The peculiar features of the northern planning systems include the strong role of sub-national authorities (municipalities) and local democracy, as well as the decade-long history of the Ministries of the Environment as the Ministry responsible (fully or partly) for cross-sectoral planning issues. The latter has perhaps enabled better integration of environmental issues to planning, has not prevented a cross-sectoral approach and does seem to have been a problem for economic growth either. Nordic countries are after all among the few European countries with the highest credit ratings.
In addition to such northern perspectives presentations of three projects provided North Sea angles to MSP (MASPNOSE and Seaenergy) as well as highlighted recent progress on habitat modeling (PREHAB). The North Sea examples pointed out good practices but also some of the difficulties which transboundary MSP cooperation face in central Europe. The latter seems to indicate that the Baltic region has truly potential to be a world leading region in terms of trans-boundary MSP cooperation- despite evident differences in national approaches.
The two Plan Bothnia commissioned consultancy studies, conducted by Prof. Jacek Zaucha (PL) and Dr. Bernhard Heidrichs (DE), highlighted certain elements which they have characterised as “best practices” as well as “minimum requirements” of MSP. The reports have turned out as solid reports -even with the caveat that due to the nature of the task given by the project (defining “best” and “minimum”) some of the conclusions are naturally colored by the personal preferences and backgrounds of the authors. The valuable output of these consultants, to be finalised by 15 Feb 2012, will during the next months be considered also by the rest of the Plan Bothnia project partners with a view to agree on some joint input to the Plan Bothnia final report publication.
All in all the discussions during the day in Riga were lively and open -which is always welcome in an emerging issue like MSP where strong national views sometimes pull in different directions. These discussions will continue at the Final events of the Plan Bothnia project, to be arranged 22.May (application for a joint 1,5h Plan Bothnia-MASPNOSE event on transboundary MSP) and 23. May (full day Plan Bothnia final conference). The reader is warmly welcome.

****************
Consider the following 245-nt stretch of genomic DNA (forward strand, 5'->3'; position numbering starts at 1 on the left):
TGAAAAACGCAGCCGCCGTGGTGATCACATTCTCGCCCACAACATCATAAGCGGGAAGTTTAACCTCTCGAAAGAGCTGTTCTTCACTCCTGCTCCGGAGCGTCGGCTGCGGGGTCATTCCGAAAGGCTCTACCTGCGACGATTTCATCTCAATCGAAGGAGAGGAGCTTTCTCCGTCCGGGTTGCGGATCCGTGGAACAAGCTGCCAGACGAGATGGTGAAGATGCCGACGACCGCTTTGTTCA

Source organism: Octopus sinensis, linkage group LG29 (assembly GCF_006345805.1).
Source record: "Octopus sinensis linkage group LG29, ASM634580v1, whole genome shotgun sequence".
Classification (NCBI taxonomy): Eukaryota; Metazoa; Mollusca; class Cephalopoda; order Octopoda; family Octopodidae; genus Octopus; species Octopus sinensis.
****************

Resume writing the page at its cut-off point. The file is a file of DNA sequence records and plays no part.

Big thanks goes to VASAB Secretariat staff- Talis, Dzintra and Baiba for arranging a very successful meeting.
Hermanni Backer, Project Manager
Tags: conference, data, event, MaritimeSpatialPlanning, poland, scientific, szczecin
On Tuesday 22nd project officer Manuel Frias gave a presentation in Szczecin (Poland) where he was invited to participate in a seminar called “Spatial planning in maritime and coastal areas”. The session he attended was about scientific data in maritime areas. After the round of presentation a lively panel discussion with many questions started. Among other topics the discussion was about:
- Databases: where to find data, problems with non-public data, how to make them more accessible?
- Metadata: need of a database for metadata?
- Importance of visualization of data (“the power of maps” as prof. Jacek Zaucha pointed out): it is good to collect data but maybe more important it is to make that data understandable.
- What is it needed to improve data collection.
In general some of the ideas repeated more often were the need of cross-border cooperation – there are many MSP projects but the communication between countries is poor or non-existing. Secondly, the need of an ecosystem approach was mentioned by several presenters. And finally the need of good quality, accessible and reliable data.
We thank the organizers for such a good seminar! And thanks for the nice pictures!